Lord McIntosh of Haringey: My Lords, after the Animals (Scientific Procedures) Act 1986 (Amendment) Regulations 1998 and before the NATO debate, my noble friend Lord Whitty will, with the leave of the House, repeat a Statement that is to be made in another place on the roads review.
Moved, That the Baroness Nicol be appointed to serve as a member of the board of the Parliamentary Office of Science and Technology (POST) in the place of the Lord Renfrew of Kaimsthorn.--(The Chairman of Committees.)
Moved, That the Lord Burnham be appointed to serve as a member of the board of the Parliamentary Broadcasting Unit Limited (PARBUL) in the place of the Lord Chesham, and that the Lord Morris of Castle Morris be appointed to serve as a member of the board.--(The Chairman of Committees.)
Clause 1, Schedule 1, Clause 2, Schedule 2, Clauses 3 to 6, Schedule 3, Clauses 7 to 19, Schedule 4, Clause 20, Schedule 5, Clauses 21 to 23, Schedule 6, Clauses 24 to 32, Schedule 7, Clauses 33 and 34, Schedule 8, Clauses 35 and 36, Schedule 9, Clauses 37 to 44.--(Lord Whitty.)
The noble Lord said: My Lords, the schedule before your Lordships is designed to amend the Animals (Scientific Procedures) Act 1986. This gives effect to certain requirements arising from European Directive 86/609 on the protection of animals used for experimental and other scientific purposes.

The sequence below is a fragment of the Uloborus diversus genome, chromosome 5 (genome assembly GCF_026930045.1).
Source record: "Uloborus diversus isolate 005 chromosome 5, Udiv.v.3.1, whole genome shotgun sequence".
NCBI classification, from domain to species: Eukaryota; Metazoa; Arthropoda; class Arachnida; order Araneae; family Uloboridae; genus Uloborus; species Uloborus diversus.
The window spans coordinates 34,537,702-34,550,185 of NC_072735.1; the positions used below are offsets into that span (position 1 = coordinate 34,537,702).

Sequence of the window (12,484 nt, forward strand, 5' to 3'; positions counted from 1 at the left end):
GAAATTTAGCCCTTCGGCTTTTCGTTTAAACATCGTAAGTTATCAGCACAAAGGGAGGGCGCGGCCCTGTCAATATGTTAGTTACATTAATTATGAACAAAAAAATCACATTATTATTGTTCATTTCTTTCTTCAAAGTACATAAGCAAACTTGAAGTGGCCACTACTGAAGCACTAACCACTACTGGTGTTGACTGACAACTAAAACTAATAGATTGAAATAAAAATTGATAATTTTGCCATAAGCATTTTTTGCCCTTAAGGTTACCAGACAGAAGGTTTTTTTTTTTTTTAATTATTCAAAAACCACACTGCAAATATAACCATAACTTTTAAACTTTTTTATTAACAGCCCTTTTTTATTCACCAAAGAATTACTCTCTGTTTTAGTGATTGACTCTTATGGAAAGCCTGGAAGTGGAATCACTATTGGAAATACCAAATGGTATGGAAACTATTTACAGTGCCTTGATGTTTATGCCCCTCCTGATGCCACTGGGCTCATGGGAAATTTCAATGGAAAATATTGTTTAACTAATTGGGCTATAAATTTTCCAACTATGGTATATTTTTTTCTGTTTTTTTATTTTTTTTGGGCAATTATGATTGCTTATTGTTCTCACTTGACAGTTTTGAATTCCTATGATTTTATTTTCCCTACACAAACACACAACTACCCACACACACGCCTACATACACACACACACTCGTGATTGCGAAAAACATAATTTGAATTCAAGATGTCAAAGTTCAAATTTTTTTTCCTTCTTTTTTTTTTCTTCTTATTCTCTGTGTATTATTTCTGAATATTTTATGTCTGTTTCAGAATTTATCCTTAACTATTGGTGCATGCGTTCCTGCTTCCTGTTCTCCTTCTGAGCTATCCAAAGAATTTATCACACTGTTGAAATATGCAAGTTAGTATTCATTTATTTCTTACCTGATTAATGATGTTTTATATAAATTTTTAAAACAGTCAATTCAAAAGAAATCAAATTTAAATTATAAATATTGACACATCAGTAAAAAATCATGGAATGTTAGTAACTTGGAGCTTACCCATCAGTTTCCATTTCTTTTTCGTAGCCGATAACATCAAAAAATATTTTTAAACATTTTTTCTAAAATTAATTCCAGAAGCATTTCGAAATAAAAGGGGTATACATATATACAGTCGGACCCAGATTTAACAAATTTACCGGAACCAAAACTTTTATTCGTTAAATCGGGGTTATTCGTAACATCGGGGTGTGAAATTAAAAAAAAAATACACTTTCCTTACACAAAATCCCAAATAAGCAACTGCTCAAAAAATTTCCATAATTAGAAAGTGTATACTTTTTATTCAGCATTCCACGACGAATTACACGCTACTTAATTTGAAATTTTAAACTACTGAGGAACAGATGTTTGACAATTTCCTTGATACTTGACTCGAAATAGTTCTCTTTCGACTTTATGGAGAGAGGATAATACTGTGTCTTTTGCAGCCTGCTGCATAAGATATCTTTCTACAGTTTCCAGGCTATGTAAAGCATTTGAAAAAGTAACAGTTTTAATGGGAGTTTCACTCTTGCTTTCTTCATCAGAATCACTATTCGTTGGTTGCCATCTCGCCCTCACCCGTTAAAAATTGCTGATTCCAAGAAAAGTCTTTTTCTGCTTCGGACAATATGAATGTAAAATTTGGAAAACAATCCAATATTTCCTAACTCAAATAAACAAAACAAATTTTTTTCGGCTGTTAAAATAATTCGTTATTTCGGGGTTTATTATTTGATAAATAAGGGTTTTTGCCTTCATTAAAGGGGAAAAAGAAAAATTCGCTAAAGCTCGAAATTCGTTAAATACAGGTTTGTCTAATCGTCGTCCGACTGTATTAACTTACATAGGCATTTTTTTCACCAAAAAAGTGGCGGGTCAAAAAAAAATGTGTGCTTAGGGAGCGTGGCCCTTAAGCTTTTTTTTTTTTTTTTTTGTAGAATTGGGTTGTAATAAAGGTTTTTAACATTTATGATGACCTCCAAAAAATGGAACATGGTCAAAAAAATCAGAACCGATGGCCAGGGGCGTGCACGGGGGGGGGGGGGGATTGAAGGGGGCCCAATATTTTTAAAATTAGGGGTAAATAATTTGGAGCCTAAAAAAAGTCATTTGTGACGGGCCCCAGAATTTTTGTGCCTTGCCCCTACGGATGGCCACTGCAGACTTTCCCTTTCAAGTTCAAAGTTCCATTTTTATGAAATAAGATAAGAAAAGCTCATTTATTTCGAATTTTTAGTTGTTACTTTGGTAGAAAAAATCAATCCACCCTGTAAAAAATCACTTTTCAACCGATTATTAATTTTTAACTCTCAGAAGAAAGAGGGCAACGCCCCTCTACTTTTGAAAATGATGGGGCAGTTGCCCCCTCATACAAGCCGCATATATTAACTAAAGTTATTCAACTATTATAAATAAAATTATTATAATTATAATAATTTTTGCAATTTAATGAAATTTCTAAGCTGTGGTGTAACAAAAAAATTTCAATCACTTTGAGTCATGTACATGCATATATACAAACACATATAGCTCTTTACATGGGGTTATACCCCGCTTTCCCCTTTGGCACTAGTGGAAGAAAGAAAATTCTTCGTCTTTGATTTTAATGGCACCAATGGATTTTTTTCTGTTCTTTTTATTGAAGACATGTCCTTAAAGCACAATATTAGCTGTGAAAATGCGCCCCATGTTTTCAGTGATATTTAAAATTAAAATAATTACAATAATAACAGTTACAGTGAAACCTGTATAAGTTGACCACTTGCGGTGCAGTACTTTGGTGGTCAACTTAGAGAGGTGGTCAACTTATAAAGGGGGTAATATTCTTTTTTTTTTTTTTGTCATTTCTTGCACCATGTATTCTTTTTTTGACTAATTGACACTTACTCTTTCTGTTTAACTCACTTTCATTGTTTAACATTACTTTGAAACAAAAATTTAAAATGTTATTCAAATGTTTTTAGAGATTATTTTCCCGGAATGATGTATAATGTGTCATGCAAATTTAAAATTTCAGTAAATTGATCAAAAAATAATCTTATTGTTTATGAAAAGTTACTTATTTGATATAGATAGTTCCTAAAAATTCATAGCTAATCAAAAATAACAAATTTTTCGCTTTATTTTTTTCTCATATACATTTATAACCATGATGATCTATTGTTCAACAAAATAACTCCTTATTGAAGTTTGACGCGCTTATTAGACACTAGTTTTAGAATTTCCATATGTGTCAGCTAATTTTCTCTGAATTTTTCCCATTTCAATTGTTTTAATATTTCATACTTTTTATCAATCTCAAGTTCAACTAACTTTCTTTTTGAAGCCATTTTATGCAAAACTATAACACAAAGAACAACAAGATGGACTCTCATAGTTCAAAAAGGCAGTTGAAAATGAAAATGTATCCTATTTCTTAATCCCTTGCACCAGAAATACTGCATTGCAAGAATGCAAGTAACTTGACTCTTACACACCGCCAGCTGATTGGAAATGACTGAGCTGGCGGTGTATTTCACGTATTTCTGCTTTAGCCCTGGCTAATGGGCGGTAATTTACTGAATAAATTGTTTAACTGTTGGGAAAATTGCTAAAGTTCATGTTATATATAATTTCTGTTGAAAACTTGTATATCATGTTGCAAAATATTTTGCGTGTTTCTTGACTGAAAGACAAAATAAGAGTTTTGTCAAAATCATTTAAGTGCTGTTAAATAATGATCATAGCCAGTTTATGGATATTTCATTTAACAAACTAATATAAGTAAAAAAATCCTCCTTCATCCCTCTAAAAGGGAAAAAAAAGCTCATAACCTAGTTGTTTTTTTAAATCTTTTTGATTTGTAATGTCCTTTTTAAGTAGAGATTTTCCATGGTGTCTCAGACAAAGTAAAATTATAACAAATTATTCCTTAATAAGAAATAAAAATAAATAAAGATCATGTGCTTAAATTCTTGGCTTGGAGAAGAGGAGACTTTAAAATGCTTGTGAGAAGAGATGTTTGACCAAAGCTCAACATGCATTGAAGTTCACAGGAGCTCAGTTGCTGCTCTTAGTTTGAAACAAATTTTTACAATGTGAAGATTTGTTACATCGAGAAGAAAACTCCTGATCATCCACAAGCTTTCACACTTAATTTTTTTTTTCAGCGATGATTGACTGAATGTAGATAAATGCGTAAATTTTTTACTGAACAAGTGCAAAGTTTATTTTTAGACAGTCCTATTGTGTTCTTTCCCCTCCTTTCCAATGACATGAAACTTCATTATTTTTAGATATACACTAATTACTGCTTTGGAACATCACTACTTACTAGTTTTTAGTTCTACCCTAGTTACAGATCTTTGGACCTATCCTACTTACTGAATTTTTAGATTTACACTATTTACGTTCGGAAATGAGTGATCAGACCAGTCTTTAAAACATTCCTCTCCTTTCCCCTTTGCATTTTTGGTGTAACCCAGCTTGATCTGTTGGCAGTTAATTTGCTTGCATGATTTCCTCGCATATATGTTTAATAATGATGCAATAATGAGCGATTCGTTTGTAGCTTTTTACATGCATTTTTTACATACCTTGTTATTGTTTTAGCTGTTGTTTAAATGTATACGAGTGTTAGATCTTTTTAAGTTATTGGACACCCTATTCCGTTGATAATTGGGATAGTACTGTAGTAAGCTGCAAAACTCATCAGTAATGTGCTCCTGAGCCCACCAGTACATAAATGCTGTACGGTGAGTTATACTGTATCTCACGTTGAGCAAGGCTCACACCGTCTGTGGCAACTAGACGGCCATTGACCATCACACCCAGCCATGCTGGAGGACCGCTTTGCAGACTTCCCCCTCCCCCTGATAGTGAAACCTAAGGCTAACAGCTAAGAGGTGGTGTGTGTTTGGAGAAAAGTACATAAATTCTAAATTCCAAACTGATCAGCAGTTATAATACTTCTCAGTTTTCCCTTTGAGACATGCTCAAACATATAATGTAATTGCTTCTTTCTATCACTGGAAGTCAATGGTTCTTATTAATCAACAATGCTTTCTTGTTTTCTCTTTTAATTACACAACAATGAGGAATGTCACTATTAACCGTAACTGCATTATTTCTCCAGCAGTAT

Baroness Anelay of St Johns: My Lords, from these Benches, we welcome the making of this order subject only to the points of view to be put in a moment by my noble friend Lord Soulsby of Swaffham Prior. My welcome is made from the policy viewpoint. I am aware that my noble friend brings his professional expertise of the highest order to the points that he will make. I shall listen to those with interest.
Lord Beaumont of Whitley: My Lords, on these Benches, we certainly welcome these regulations and the noble Lord's introduction of them. As he says, they deal mainly with matters which are already happening.
However, I have three questions. The first is about Section 5(5) of the Act. There is no central information source on alternative methods that can be consulted by project licence applicants, although they are required to sign a declaration that in their opinion there are no suitable alternatives to the use of animals. It would seem to be a good thing if one could be furnished. An easily accessible and comprehensive database of alternatives is therefore needed urgently to assist in the enforcement of the Act.
The second question relates to the provision of "exceptional justification" which the Secretary of State may use to make an exception when dealing with Section 10(3)(d) and the project licences. The question of what is "exceptional justification" seems to be completely arbitrary. The call for a total ban on the use of wild caught primates is justified on the grounds that the animals exported from their country of origin are often in a bad state of health when they arrive in Europe and a large proportion die before reaching research laboratories. Their age and background are generally unknown and they may be carrying unknown pathogens. Further, many primates must endure journeys of up to 48 hours before they arrive in the UK. Surely the benefits from research of that kind can never be outweighed by the suffering caused to the animals.